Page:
On Wednesday 31 October 2007 11:40, Andre Engels wrote:
It is wrong to suggest that the User Interface is
not a vital component
of a successful Wikipedia. With some regularity projects are voted to be
closed down. They are typically programs that do not have a good
localisation, they are typically programs that do not have a community.
They are typically Wikipedias that have been started prematurely.
So? I think you're having it backward now. Yes, projects that are
voted to be closed down typically do not have a good localisation. Why
is that? Not because the lack of a localisation causes the lack of a
community, but the lack of a community causes the lack of a
localisation. Localisations are there on projects where someone has
worked on localisation. That implies that there is someone working on
something, and projects where someone is working on something are
usually not closed down. Projects that have over 50 articles on
different plant species are also usually not voted down. Projects that
have a bureaucrat are usually not voted down. Projects that have an
active village pump are usually not voted down. Why require a
localisation, but not 50 plant species, a bureaucrat or an active
As a mathematician, I believe you will appreciate the metaphor of quantum
tunelling. The same way a particle can "tunnel" through an energy barrier it
would otherwise not be able to go through, a project could pass a "knowledge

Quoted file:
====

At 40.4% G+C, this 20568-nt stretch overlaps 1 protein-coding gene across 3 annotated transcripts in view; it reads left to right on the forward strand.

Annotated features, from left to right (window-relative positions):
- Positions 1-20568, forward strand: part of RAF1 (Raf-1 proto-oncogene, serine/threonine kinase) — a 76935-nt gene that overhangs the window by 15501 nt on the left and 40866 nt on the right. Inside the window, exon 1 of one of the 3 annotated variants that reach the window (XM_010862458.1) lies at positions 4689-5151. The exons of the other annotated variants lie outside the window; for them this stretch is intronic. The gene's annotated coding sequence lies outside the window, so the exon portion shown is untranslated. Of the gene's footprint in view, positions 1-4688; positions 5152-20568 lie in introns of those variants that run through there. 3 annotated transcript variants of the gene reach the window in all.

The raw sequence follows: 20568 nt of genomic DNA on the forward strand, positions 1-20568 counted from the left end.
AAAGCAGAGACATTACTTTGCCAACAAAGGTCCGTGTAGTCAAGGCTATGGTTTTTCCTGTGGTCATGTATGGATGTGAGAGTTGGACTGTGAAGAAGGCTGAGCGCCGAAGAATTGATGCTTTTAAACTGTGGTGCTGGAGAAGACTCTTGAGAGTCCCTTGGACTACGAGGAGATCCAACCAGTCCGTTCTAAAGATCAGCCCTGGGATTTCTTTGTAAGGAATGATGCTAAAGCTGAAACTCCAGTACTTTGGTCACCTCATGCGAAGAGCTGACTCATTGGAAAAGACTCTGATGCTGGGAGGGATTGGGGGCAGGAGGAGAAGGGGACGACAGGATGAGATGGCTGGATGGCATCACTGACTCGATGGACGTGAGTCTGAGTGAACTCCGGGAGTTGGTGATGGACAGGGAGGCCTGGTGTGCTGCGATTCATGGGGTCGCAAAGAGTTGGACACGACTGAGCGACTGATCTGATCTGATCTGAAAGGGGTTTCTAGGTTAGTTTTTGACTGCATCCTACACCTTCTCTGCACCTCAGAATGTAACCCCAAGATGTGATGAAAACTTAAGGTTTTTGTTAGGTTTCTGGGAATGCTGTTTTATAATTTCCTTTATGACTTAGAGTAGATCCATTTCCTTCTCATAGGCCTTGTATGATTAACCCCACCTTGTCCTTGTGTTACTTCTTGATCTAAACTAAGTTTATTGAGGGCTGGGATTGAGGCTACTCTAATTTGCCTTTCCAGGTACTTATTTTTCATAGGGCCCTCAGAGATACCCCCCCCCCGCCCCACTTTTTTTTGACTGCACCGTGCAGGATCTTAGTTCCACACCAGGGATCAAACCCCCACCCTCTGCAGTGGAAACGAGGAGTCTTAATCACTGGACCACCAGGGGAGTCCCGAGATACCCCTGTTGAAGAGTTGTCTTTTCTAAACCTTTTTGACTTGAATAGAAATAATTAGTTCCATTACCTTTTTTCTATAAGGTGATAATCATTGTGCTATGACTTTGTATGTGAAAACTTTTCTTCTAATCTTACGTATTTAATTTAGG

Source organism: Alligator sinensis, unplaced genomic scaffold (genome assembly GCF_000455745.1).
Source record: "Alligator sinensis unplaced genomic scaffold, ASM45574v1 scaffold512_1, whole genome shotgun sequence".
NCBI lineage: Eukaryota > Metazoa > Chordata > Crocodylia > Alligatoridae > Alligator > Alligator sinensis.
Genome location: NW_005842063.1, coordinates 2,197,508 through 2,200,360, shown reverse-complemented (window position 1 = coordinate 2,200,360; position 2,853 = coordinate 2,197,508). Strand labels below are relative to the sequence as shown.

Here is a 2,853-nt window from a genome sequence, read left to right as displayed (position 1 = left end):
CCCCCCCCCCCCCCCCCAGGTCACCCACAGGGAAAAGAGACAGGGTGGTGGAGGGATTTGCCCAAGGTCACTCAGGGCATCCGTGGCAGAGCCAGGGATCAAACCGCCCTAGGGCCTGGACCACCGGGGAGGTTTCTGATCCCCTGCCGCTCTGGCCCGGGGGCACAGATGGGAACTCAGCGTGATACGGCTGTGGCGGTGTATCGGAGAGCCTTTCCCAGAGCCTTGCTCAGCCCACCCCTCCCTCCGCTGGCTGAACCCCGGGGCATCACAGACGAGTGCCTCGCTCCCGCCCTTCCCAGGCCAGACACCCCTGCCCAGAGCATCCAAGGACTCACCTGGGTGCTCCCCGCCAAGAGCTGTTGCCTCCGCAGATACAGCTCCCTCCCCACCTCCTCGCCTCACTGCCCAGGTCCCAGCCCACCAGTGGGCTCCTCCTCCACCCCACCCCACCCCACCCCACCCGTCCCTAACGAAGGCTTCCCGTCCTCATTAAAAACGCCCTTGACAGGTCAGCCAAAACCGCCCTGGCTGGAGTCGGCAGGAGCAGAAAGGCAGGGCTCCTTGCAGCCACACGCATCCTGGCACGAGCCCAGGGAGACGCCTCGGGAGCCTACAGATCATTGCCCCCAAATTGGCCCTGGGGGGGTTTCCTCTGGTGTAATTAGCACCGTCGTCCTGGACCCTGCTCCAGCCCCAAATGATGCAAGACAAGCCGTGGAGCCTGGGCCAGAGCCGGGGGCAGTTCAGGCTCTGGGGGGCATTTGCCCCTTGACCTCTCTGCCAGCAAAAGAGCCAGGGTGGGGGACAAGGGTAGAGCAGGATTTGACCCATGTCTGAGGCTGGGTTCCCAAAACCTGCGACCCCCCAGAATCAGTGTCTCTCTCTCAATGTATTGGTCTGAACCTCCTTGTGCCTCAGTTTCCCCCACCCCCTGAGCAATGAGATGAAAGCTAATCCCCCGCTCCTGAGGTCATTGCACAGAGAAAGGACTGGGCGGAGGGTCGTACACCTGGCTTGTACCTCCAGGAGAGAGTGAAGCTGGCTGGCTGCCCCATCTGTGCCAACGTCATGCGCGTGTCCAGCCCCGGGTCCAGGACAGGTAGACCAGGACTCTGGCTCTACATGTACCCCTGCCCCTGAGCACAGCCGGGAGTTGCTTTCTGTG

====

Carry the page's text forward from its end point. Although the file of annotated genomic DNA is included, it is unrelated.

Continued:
barrier", if helped.
Localisation is an excellent example of this. We can all agree that people are
less likely to contribute to a Wikipedia if there is no localisation.
Localisation, however, requires a technically competent person to do it. If a
given community has no such person, or all such persons are too preocupied
with other matters to do it in their free time, the localisation will not be
done. It might not be done for years, decades, or - ever.
And these years and decades are years and decades during which the project
won't be developed, or will be developed at a much slower rate. If the goal
of the WMF is producing free knowledge, and the WMF pays for hosting of
Wikipedias in order to produce that knowledge, then it may also pay for a
localisation (which would otherwise not happen) in order to achieve the same
goal. This may enable free knowledge to be produced at a faster rate (for
example, a Wikipedia may get 10 new articles per year before localisation,
and 50 articles per year after localisation), thus fulfilling the goal of the
Of course, I am not suggesting that the WMF should immediately start paying
for localisations of desolated Wikipedias. But, when it wants to lift a
Wikipedia off the ground, it may well consider localisation of interface,
documentation or even initial contents, and in some cases such a
consideration will have desirable results.